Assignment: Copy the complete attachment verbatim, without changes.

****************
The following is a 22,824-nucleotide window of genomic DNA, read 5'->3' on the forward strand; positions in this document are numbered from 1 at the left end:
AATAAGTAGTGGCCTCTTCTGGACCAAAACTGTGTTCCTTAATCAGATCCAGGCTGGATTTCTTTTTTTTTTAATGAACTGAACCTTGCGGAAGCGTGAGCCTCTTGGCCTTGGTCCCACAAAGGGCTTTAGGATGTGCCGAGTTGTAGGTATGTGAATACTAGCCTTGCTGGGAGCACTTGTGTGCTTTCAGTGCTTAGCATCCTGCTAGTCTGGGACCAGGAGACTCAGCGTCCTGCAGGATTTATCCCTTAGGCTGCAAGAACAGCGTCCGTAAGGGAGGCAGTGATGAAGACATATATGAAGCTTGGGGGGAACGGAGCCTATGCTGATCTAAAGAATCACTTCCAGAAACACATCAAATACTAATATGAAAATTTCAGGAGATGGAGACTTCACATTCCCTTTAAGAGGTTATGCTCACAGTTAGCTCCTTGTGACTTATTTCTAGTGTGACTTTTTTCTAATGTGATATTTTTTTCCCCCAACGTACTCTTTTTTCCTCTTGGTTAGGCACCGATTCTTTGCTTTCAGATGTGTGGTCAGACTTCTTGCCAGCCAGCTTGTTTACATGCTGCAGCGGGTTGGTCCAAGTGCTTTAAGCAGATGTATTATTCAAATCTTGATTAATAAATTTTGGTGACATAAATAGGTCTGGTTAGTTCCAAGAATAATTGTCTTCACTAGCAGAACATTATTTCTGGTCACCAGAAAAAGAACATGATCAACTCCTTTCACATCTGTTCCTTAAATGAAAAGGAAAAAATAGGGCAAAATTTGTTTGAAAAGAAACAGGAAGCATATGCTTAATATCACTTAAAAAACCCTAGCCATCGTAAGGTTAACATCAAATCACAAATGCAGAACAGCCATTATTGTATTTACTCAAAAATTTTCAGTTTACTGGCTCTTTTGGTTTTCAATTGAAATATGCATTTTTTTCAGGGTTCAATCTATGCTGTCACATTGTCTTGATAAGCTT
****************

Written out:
The following is a 22,824-nucleotide window of genomic DNA, read 5'->3' on the forward strand; positions in this document are numbered from 1 at the left end:
AATAAGTAGTGGCCTCTTCTGGACCAAAACTGTGTTCCTTAATCAGATCCAGGCTGGATTTCTTTTTTTTTTAATGAACTGAACCTTGCGGAAGCGTGAGCCTCTTGGCCTTGGTCCCACAAAGGGCTTTAGGATGTGCCGAGTTGTAGGTATGTGAATACTAGCCTTGCTGGGAGCACTTGTGTGCTTTCAGTGCTTAGCATCCTGCTAGTCTGGGACCAGGAGACTCAGCGTCCTGCAGGATTTATCCCTTAGGCTGCAAGAACAGCGTCCGTAAGGGAGGCAGTGATGAAGACATATATGAAGCTTGGGGGGAACGGAGCCTATGCTGATCTAAAGAATCACTTCCAGAAACACATCAAATACTAATATGAAAATTTCAGGAGATGGAGACTTCACATTCCCTTTAAGAGGTTATGCTCACAGTTAGCTCCTTGTGACTTATTTCTAGTGTGACTTTTTTCTAATGTGATATTTTTTTCCCCCAACGTACTCTTTTTTCCTCTTGGTTAGGCACCGATTCTTTGCTTTCAGATGTGTGGTCAGACTTCTTGCCAGCCAGCTTGTTTACATGCTGCAGCGGGTTGGTCCAAGTGCTTTAAGCAGATGTATTATTCAAATCTTGATTAATAAATTTTGGTGACATAAATAGGTCTGGTTAGTTCCAAGAATAATTGTCTTCACTAGCAGAACATTATTTCTGGTCACCAGAAAAAGAACATGATCAACTCCTTTCACATCTGTTCCTTAAATGAAAAGGAAAAAATAGGGCAAAATTTGTTTGAAAAGAAACAGGAAGCATATGCTTAATATCACTTAAAAAACCCTAGCCATCGTAAGGTTAACATCAAATCACAAATGCAGAACAGCCATTATTGTATTTACTCAAAAATTTTCAGTTTACTGGCTCTTTTGGTTTTCAATTGAAATATGCATTTTTTTCAGGGTTCAATCTATGCTGTCACATTGTCTTGATAAGCTT